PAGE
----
A few moments later, the screaming began. And a deep roaring, somewhere in the earth, somewhere far below in a place that I knew I didn’t want to recognize. But somehow, somewhere inside me, I did.

Cassandra’s voice was soft as she said, “Do you hear our sister? She feeds.”

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I ran. I ran as far and as fast as I could, my feet tripping over the cold stones as I randomly chose hallway after hallway, running ever deeper into the frigid air. I couldn’t hear Cassandra behind me… but I know that she followed. I know that she’ll find me.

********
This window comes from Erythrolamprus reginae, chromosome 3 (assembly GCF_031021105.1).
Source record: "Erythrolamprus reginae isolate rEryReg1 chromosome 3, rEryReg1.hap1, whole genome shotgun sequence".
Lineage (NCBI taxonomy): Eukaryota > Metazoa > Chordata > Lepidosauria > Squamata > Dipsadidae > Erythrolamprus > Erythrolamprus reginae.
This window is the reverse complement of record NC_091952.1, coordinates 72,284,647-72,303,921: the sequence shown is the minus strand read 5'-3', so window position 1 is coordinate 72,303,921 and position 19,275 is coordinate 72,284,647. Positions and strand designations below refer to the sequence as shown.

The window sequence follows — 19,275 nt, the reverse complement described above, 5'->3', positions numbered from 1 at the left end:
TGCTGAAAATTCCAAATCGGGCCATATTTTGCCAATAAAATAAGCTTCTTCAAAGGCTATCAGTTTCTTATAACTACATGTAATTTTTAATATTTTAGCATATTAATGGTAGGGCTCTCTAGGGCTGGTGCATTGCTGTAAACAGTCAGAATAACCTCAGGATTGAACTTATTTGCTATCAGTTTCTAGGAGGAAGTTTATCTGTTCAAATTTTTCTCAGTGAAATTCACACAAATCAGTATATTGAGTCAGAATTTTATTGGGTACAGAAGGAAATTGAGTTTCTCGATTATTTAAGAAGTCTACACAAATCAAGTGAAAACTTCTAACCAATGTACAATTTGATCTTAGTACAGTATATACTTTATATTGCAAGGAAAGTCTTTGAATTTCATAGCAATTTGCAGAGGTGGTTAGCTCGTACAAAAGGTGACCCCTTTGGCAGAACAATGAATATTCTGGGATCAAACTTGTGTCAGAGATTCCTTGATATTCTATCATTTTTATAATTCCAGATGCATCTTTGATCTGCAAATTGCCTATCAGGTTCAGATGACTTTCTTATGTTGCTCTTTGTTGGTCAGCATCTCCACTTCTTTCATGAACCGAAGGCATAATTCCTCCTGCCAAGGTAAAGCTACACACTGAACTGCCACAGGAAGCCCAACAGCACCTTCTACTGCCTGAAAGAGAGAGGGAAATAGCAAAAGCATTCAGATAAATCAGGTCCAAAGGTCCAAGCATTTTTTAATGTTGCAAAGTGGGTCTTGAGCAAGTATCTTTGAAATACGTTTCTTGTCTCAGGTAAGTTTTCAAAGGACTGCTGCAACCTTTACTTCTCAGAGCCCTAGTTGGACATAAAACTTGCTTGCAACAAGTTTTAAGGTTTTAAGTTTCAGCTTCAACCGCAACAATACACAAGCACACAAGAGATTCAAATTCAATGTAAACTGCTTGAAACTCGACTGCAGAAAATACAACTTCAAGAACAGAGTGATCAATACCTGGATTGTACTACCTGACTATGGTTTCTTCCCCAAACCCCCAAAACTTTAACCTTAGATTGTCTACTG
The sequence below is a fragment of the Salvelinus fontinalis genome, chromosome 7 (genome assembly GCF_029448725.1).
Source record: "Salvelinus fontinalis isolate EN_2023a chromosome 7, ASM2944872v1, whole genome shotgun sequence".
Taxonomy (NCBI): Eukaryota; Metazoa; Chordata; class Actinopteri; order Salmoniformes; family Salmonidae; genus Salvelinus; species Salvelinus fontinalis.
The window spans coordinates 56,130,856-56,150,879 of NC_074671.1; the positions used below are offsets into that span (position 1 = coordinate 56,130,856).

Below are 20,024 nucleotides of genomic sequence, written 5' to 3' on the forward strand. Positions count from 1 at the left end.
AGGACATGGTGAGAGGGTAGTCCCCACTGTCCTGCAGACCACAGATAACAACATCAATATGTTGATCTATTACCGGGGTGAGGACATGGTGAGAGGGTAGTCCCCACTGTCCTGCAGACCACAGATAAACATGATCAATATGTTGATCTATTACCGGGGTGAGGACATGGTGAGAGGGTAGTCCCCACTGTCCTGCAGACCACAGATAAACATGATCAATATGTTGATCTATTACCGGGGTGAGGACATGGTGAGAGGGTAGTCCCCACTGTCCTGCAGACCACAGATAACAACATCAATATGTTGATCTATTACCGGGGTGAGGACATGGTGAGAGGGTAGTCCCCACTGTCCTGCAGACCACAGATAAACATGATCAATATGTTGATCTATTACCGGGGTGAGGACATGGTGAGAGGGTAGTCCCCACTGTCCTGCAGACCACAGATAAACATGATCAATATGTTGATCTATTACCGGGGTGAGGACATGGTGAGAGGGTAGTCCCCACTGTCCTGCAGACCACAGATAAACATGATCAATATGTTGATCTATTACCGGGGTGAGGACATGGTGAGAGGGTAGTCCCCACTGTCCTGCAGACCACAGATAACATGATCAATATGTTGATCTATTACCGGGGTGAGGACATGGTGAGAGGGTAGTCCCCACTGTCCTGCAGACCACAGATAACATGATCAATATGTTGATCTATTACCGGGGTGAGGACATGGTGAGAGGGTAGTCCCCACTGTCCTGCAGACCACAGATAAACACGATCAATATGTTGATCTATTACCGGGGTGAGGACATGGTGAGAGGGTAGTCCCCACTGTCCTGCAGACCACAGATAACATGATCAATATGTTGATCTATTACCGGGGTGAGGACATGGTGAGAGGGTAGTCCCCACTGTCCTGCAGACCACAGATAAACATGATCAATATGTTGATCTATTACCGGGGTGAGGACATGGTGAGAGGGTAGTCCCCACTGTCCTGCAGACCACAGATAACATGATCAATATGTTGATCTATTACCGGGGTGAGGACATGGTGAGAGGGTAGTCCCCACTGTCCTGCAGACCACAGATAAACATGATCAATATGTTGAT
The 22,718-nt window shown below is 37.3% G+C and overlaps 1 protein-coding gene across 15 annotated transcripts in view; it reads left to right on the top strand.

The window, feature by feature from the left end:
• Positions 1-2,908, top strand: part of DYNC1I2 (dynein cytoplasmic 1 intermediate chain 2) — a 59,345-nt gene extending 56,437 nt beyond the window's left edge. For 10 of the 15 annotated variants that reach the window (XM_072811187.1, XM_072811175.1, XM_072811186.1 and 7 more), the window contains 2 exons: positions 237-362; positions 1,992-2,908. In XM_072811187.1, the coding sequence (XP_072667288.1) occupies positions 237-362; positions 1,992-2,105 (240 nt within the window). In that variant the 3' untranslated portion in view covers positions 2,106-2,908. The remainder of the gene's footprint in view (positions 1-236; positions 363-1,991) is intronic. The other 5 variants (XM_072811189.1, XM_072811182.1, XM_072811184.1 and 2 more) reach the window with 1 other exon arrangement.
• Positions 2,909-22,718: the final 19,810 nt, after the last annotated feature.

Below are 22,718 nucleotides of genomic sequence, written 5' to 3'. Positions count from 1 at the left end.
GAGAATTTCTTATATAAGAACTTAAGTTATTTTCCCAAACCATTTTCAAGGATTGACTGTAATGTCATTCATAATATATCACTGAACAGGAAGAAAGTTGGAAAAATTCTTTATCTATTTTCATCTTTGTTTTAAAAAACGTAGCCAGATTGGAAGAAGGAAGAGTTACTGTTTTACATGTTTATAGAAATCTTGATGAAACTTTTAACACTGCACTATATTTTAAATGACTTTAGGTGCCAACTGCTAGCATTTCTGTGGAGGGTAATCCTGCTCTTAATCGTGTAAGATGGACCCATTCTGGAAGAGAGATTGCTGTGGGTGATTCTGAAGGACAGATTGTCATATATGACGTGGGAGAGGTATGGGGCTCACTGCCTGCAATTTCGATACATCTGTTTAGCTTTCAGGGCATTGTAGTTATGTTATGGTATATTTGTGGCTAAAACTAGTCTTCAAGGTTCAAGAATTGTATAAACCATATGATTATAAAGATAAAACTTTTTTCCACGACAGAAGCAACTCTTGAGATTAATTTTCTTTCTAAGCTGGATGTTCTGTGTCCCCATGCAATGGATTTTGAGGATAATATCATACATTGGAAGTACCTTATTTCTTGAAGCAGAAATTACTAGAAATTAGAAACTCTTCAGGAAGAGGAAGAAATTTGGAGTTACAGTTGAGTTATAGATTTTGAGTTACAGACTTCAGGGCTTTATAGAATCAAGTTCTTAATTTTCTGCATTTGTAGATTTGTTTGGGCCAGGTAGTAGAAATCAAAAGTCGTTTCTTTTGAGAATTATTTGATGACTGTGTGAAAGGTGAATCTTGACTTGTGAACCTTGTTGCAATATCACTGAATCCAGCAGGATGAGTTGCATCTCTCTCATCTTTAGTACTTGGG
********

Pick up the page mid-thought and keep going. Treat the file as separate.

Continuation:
I finally ran out of breath and fell to my knees, sobbing, at the end of yet another corridor.

Everything I knew about my life, gone. My real parents, my adoptive parents, will I ever see them again? No… I know now that they’re gone to me for good. Finally, I’ve come to understand the meaning of the cold that envelops me – we’re somewhere underground, so far under that I doubt I’ll ever see the sunlight again. Perhaps that’s for the best. After what I’ve seen, the aching sun might drive me mad.

My phone is almost dying, and as I type this, I think that it will never reach anyone. But if it does, please, dear God in heaven, somebody help me. Somebody find me. I’m alone and I’m frightened. And I do not understand.

There are footsteps coming from the end of the hall… TC mark